Sunday, August 22, 2021 (Day 78)
Katie Snipes Lancaster
Psalm 78 (from Robert Altar’s 2007 translation)
Hearken, my people, to my teaching. Let your ear to the sayings of my mouth. Let me open my mouth in a rhapsody, let me voice the old verses, that we have heard, and we have known, and that our fathers recounted to us.
An Opening Word
Psalm 78 is a long Psalm—72 verses long. It recounts the long history of salvation. Moses and the parting sea. The wandering in the desert. Manna from heaven. Choosing David as king. It is a teaching Psalm, telling the story of the past in order to help us know how to live in the present and plan for the future. After a long season of pandemic separation, I resonate with the desire to “voice the old verses…” as if the old hymns that we know by heart might be balm in Gilead. We want just now, a little dose of the familiar along with the constant newness of the day’s headlines. Let us “hear” and “know” the ancient stories, the ones “that our fathers recounted to us,” so that we might be wrapped up in the reminder that God is near, and God has always been near; that God has taken hundreds of generations through trying times (true valleys of shadow), and that God will be with us through this and then some.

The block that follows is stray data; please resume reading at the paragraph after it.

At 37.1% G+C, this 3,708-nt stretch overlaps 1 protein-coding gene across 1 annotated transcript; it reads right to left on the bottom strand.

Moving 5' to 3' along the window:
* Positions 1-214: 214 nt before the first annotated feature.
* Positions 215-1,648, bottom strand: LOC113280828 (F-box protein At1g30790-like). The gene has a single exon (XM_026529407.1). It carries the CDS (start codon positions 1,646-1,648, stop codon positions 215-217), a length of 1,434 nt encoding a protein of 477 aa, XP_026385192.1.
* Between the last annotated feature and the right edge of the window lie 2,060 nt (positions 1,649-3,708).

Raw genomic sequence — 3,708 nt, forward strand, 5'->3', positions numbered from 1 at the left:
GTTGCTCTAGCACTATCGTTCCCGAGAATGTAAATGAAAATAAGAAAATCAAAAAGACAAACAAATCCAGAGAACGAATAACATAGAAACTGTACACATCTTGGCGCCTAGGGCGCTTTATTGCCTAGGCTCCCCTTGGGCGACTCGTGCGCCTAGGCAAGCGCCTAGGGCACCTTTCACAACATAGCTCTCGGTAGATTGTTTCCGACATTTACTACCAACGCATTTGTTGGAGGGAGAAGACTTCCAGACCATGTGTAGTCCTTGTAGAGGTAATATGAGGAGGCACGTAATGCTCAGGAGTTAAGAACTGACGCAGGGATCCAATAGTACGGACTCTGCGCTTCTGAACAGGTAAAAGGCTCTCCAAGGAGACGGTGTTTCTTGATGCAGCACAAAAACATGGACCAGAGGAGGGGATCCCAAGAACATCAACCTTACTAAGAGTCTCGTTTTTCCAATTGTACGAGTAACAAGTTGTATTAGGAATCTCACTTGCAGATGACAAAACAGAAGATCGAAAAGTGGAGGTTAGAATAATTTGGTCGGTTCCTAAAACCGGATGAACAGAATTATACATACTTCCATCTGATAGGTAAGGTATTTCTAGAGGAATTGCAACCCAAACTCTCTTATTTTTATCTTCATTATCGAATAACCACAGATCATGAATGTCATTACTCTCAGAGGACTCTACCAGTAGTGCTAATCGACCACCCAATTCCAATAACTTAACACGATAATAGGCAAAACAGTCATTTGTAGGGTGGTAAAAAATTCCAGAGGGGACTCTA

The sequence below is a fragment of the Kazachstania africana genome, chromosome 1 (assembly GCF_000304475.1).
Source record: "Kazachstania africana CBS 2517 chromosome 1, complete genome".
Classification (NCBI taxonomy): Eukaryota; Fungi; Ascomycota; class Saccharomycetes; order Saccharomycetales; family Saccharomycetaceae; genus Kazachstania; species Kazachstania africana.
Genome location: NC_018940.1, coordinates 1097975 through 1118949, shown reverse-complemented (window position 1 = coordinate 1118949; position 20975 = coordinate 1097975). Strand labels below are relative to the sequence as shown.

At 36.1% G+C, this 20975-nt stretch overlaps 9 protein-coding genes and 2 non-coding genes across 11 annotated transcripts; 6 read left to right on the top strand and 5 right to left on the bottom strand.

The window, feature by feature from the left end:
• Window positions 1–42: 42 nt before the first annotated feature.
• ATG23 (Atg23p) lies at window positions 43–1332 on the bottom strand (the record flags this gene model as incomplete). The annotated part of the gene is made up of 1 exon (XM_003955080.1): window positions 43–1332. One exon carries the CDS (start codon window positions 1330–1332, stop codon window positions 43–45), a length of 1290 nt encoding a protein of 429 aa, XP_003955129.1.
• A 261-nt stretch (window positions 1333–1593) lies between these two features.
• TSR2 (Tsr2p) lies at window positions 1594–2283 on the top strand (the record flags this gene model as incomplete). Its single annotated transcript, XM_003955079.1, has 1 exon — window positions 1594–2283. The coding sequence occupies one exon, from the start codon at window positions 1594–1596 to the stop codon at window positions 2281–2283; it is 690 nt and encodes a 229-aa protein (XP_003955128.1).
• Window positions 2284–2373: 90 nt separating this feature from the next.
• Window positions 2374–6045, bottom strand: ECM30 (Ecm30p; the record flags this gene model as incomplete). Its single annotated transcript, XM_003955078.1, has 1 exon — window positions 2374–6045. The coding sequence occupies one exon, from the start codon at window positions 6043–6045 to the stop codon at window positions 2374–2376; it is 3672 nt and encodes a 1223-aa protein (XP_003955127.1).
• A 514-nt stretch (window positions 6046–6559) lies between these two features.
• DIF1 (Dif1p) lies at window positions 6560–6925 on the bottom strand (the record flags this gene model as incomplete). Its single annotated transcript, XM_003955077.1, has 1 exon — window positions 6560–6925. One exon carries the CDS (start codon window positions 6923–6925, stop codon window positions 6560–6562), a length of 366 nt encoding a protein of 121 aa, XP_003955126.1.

Daniel L. Brunner says mysticism is the “experience of the nearness and in-breaking of God…nearly inexpressible and facilitated as much through the heart as through the mind.” Bridget of Sweden, today’s mystic, felt this in-breaking of God in visions and conversations with God which were then recorded in the book, “The Revelations of St. Birgitta of Sweden.” She is considered the one of the six patron saints of Europe. Born Birgitta Birgersdotter, she became a nun later in life when her husband died after twenty years of marriage. She was the daughter of a knight and from a wealthy family of land owners. When her husband died, she had a vision in which God spoke to her and called her to be a witness to the presence of Christ in the world. Some of that vision is excerpted below. It was that vision that prompted her to devote her life to prayer and caring for the poor and sick. She is the mother of St. Catherine of Sweden, who carried on her work after her death.
Prayer from the Mystics: words from Christ in a vision to Bridget of Sweden (1303–1373)
Do not be afraid.
For I am your creator of all…
my Spirit shall remain with you until your death.